King Philip IV of Spain died in 1665, leaving behind only one surviving son, Charles, who became Charles II. Charles II — disfigured and mentally challenged — ascended the throne at the wee age of 4, the last of the Spanish Hapsburgs. He came to be known as El Hechizado,
"The Bewitched," because it was popularly believed that his disfigurement was caused by sorcery. (It was more likely caused by generations of inbreeding.) So as not to overtax him physically or mentally, he was left totally uneducated and not even expected to keep himself clean.
Because of his unfitness to rule, Charles's declarations were largely ignored, and the Spanish monarchy was greatly influenced by outside forces, particularly from France, and the Spanish kingdom saw a great decline during his reign. Because of his physical and mental deficiencies, Charles II left no heirs. In his will, Charles left all of his possessions to Philip, duc d'Anjou, grandson of Louis XIV, King of France. When Charles II died in late 1700, Philip thus became Philip V, King of Spain.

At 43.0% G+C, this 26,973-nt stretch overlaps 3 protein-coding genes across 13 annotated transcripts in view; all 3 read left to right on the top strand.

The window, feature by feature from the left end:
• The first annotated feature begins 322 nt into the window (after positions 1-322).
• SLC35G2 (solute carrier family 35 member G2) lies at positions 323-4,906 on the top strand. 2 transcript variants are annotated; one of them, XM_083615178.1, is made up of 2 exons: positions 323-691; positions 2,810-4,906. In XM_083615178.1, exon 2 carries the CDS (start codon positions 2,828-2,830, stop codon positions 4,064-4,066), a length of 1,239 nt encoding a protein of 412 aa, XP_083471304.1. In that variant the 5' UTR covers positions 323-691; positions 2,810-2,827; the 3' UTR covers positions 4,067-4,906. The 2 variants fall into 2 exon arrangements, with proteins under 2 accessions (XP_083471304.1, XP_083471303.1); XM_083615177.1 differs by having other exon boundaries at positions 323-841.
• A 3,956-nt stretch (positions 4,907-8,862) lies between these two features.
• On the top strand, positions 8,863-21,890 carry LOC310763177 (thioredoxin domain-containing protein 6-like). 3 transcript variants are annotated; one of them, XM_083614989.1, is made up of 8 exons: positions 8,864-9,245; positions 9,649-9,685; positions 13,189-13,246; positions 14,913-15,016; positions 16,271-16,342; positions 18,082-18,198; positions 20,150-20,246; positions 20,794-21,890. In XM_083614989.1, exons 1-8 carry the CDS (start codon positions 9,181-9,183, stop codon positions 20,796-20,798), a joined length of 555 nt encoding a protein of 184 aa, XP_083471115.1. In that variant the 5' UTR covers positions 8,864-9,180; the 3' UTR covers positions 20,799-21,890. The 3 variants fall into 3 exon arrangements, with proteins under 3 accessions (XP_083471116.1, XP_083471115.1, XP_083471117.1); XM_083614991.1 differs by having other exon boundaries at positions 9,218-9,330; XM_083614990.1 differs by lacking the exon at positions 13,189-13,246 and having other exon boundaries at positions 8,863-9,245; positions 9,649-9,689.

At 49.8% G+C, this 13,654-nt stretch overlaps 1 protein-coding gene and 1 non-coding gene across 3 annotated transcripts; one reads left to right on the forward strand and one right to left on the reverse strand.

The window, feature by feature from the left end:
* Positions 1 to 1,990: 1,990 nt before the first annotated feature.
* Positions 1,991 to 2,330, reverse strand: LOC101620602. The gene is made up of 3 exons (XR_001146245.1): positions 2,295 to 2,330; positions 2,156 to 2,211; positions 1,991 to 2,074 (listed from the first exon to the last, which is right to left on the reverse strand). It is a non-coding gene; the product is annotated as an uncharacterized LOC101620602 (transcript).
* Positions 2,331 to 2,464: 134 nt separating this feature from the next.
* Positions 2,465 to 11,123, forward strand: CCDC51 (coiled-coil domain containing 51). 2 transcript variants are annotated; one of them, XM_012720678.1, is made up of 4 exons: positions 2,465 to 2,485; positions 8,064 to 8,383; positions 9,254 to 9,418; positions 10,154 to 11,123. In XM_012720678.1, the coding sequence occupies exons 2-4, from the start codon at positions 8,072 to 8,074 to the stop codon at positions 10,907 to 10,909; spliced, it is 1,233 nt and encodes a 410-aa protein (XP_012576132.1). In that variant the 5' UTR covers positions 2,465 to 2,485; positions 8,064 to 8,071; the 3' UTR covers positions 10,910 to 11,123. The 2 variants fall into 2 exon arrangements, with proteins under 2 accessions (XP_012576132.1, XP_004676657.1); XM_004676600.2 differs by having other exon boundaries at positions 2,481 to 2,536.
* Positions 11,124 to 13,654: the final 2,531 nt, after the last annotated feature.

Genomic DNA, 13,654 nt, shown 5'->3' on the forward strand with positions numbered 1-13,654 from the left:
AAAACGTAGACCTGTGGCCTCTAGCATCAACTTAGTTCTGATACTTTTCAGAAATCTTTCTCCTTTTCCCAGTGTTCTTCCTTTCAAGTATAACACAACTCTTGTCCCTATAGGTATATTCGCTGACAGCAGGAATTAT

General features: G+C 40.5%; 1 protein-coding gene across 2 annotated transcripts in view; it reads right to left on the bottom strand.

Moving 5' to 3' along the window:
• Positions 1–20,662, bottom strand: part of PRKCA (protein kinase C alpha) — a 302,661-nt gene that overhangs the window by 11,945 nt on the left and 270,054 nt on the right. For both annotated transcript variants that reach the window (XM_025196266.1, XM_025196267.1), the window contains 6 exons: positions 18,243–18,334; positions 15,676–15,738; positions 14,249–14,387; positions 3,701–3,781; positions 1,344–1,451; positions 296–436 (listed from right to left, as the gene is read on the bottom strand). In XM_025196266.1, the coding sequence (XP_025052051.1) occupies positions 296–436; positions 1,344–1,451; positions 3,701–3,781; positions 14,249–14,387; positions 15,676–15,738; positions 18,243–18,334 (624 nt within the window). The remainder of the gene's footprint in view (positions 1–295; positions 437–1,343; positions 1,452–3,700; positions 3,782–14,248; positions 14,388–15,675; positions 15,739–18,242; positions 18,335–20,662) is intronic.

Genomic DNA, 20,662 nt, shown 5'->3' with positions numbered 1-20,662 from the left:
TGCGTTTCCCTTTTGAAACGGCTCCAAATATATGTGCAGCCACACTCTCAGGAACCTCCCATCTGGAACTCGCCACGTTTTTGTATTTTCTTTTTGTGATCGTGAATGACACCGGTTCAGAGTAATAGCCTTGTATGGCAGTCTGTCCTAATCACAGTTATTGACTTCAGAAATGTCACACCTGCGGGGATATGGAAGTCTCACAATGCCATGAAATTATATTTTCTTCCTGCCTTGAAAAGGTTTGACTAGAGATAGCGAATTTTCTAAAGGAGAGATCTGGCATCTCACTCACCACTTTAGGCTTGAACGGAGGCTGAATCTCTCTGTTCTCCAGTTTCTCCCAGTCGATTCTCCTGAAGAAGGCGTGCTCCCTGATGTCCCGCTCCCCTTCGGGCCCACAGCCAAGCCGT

With the current monarchy of Spain extending directly from the French bloodline, Louis XIV saw an opportunity to expand the French empire, threatening the balance of power in Europe. Holy Roman Emperor Leopold I fought for his bloodline's (somewhat justified) claim on the Spanish throne, more in an attempt keep France in check than for personal gain. Other governments quickly took sides — mostly against France and Spain — and thus began the War of Spanish Succession.
In the end — with the signing of the treaties of Utrecht, Rastatt, and Baden in 1713 and 1714 — Philip was recognized throughout Europe as Philip V, King of Spain, but was forced to renounce his place in the line of French succession. Although Spain retained its possessions overseas, it gave up Gibraltar, Milan, Minorca, Naples, Sardinia, Sicily, and the Spanish Netherlands. It also granted Great Britain exclusive rights for 30 years to the slave trade in Spanish America, an arrangement known as the asiento.